17 17 A More Complete Sample Application r Sensor network monitoring m monitor temperature and light conditions m periodically transmit measurements to a base station m sensors can forward data for other sensors that are out of range of the base station m dynamically determine the correct routing topology for the network

18 18 Internal Component Graph RFM Radio byte Radio Packet UART UART Packet I2C Temp Light Active Messages Clocks bit byte packet Ad hoc Routing Application application HW SW

19 19 Message Send Transition r Total propagation delay up the 5 layer radio communication stack is about 80 instructions Timing diagram of event propagation

20 20 Evaluation: Storage Component NameCode Size (bytes) Data Size (bytes) Routing AM_dispatch AM_temperature AM_light AM RADIO_packet RADIO_byte RFM Light Temp UART UART_packet I2C 88 40 78 146 356 334 810 310 84 64 196 314 198 0 32 8 40 8 1 40 8 Processor_init TinyOS scheduler C runtime 172 178 82 30 16 0 Total3450226  Scheduler only occupies 178 bytes  Complete application only requires 3 KB of instruction memory and 226 bytes of data (less than 50% of the 512 bytes available)  Only processor_init, TinyOS scheduler, and C runtime are required

21 21 Evaluation: Timing OperationsCost (cycles) Time (µs) Normalized to byte copy Byte copy821 Post an Event Call a Command Post a task to scheduler Context switch overhead 10 46 51 2.5 11.5 12.75 1.25 6 Interrupt (hardware cost)92.251 Interrupt (software cost)7117.759

22 Summary: TinyOS r Components m provide commands and require callback hooks for event-driven programming r Configurations m Link components r TinyOS m an app (configuration) at a time, linking only necessary components r Two threads exec m one for event m one for task 22 interface ADC { async command result_t getdata(); async command result_t getContinuousData(); event result_t dataReady(uint 16_t data); } configuration SenseTask { // this module does not provide any interfaces } implementation { components Main, SenseTaskM, LedsC, TimerC, DemoSensorC as Sensor; Main.StdControl -> TimerC; Main.StdControl -> Sensor; Main.StdControl -> SenseTaskM; SenseTaskM.Timer -> TimerC.Timer[unique("Timer")]; SenseTaskM.ADC -> Sensor; SenseTaskM.Leds -> LedsC; }

23 Discussion: Compare TinyOS/GNURadio r What are some similar software concepts? r What are some differences? 23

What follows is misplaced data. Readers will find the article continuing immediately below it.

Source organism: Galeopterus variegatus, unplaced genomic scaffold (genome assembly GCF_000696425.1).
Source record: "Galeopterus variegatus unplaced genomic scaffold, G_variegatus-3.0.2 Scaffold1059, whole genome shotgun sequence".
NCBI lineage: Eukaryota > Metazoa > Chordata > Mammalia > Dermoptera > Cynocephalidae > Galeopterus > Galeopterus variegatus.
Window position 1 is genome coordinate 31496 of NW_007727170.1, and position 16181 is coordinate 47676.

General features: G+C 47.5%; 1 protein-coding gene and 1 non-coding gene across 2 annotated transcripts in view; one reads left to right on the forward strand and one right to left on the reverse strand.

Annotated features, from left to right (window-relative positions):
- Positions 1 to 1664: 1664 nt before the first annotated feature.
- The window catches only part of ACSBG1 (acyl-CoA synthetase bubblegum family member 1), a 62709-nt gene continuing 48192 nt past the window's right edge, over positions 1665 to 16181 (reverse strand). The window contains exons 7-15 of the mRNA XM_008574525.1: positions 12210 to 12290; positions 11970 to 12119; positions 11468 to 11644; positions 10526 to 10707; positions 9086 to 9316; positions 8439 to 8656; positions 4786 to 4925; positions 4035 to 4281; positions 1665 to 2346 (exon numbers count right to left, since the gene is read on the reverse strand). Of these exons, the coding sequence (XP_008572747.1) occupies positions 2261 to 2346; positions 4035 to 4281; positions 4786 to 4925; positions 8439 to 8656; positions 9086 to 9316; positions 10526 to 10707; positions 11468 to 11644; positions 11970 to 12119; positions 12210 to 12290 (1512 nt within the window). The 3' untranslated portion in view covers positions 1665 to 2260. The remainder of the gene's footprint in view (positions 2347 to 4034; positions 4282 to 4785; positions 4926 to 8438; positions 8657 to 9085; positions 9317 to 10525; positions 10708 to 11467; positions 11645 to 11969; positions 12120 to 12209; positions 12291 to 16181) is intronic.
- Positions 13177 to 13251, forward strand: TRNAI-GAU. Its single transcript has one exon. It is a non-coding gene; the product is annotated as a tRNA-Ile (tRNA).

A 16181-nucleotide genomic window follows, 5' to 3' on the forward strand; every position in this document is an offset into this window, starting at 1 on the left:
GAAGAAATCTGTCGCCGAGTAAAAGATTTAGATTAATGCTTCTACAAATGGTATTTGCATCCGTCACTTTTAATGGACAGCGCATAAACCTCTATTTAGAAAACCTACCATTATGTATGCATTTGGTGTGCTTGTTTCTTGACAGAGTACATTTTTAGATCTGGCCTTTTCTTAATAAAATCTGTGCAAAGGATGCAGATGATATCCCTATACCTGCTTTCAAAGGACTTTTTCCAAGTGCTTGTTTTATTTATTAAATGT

24 Discussion r Can we use GNURadio/TinyOS for writing mobile applications for mobile phones/tablets, or in other words, what are missing? 24

25 25 Java2 Micro Edition (J2ME)

26 26 Outline r Admin and recap r Mobile/wireless development framework m GNURadio m TinyOS m J2ME

27 27 Java Platforms r Java2 is divided into three platforms m J2EE (Java2 Enterprise Edition) business applications m J2SE (Java2 Standard Edition) general applications m J2ME (Java2 Micro Edition) small devices such as mobile phone, PDA, car navigation r Oracle’s claims on Java on mobile devices m

28 28 J2ME Basic Concepts: Versioning r To accommodate heterogeneous mobile devices, define configurations and profiles -A configuration provides fundamental services for a broad category of devices (e.g., lang, io, util) - A profile supports higher-level services common to a more specific class of devices or market (e.g., life cycle, GUI) -An optional package adds specialized services that are useful on devices of many kinds, but not necessary on all of them

29 29 J2ME 128-512K mem 16-32 bit proc Upto 2M mem 32 bit proc

30 30 Example J2ME Configurations r Connected Limited Device Configuration (CLDC) m 160 KB to 512 KB of total memory available m 16-bit or 32-bit processor m low power consumption and often operating with battery power m connectivity with limited bandwidth m examples: cell phones, certain PDAs r Connected Device Configuration (CDC) m 2 MB or more memory for Java platform m 32-bit processor m high bandwidth network connection, most often using TCP/IP m examples: set-top boxes, certain PDAs

31 31 CLDC Available Packages r java.lang r java.util r r

32 32 CLDC Classes r Boolean r Byte r Character r Class r Integer r Long r Math r Object r Runnable r Runtime r Short r String r StringBuffer r System r Thread r Throwable r Calendar r Date r Enumeration r Hashtable r Random r Stack r TimeZone r Vector r ByteArrayOutputStream r ByteArrayInputStream r DataOuput r DataInput r DataInputStream r DataOutputStream r InputStream r InputStreamReader r OutputStream r OutputStreamWriter r PrintStream r Reader r Writer java.lang java.util